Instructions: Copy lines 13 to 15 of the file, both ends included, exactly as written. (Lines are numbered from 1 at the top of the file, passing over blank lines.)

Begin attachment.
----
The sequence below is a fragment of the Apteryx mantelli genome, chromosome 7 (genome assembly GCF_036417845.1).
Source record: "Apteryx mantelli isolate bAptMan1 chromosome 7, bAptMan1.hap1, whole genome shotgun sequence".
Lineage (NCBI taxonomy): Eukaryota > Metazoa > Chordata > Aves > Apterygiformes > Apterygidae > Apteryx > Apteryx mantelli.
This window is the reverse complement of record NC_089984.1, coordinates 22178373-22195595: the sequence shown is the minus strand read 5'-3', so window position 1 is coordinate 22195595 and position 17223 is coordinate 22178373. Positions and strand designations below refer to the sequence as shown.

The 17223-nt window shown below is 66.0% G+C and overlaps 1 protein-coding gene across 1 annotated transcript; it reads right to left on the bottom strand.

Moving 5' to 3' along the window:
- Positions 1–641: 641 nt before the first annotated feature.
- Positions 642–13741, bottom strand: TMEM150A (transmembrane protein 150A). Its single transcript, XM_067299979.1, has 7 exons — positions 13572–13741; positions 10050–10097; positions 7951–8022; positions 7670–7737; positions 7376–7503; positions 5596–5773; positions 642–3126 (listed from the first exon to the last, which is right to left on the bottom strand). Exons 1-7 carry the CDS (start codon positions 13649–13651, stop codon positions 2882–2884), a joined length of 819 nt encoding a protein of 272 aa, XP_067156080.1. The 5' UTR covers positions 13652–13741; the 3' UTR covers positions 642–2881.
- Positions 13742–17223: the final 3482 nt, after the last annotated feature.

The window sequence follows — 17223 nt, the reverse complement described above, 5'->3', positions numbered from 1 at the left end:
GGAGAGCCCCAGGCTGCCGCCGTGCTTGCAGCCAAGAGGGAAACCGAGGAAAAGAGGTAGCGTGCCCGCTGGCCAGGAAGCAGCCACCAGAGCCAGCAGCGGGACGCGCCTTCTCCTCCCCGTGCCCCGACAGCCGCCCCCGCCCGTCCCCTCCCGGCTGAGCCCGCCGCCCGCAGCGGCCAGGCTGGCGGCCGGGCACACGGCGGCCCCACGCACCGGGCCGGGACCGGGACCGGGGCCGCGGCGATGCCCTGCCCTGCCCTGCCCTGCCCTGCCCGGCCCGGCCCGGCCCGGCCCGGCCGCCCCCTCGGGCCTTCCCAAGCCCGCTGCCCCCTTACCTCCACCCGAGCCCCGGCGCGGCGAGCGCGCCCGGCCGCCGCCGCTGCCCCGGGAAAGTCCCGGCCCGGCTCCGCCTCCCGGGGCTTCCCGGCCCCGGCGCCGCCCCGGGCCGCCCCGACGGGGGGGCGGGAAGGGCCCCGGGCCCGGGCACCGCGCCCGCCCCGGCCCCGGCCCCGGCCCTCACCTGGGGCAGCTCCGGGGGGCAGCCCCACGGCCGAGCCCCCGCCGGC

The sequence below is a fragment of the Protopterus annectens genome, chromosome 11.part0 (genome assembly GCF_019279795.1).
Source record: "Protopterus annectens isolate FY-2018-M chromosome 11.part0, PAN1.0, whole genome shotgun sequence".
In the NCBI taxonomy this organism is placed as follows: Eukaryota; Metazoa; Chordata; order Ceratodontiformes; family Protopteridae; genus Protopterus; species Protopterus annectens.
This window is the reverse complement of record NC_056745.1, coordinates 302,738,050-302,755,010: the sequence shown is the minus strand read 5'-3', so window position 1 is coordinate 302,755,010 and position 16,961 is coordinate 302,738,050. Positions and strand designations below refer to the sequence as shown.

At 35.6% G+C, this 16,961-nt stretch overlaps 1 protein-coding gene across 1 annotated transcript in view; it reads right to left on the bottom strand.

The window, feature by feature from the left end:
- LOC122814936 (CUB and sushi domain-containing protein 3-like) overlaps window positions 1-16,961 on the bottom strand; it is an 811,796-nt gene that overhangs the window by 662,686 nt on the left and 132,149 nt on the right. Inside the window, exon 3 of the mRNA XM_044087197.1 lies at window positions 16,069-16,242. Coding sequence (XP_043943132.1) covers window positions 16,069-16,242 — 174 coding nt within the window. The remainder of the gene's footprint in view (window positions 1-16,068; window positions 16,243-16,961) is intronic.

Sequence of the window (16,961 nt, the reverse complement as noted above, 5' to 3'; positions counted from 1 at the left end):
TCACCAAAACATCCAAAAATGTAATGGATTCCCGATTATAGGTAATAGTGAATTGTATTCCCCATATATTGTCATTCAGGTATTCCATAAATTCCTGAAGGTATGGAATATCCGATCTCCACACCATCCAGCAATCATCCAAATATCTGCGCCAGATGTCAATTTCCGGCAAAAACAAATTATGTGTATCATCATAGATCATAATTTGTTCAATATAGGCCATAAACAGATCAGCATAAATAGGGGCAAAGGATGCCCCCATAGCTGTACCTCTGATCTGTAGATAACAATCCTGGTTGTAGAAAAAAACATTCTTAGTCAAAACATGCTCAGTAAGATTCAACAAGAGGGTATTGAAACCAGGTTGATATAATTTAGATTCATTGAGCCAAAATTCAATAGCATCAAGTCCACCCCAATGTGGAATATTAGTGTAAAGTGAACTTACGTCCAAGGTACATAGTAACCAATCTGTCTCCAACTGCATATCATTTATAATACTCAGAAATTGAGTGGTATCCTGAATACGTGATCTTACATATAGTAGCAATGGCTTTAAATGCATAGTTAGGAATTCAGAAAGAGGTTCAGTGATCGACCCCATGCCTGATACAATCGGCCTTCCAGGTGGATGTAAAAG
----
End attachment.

Source record: "Protopterus annectens isolate FY-2018-M chromosome 11.part0, PAN1.0, whole genome shotgun sequence".
In the NCBI taxonomy this organism is placed as follows: Eukaryota; Metazoa; Chordata; order Ceratodontiformes; family Protopteridae; genus Protopterus; species Protopterus annectens.
This window is the reverse complement of record NC_056745.1, coordinates 302,738,050-302,755,010: the sequence shown is the minus strand read 5'-3', so window position 1 is coordinate 302,755,010 and position 16,961 is coordinate 302,738,050. Positions and strand designations below refer to the sequence as shown.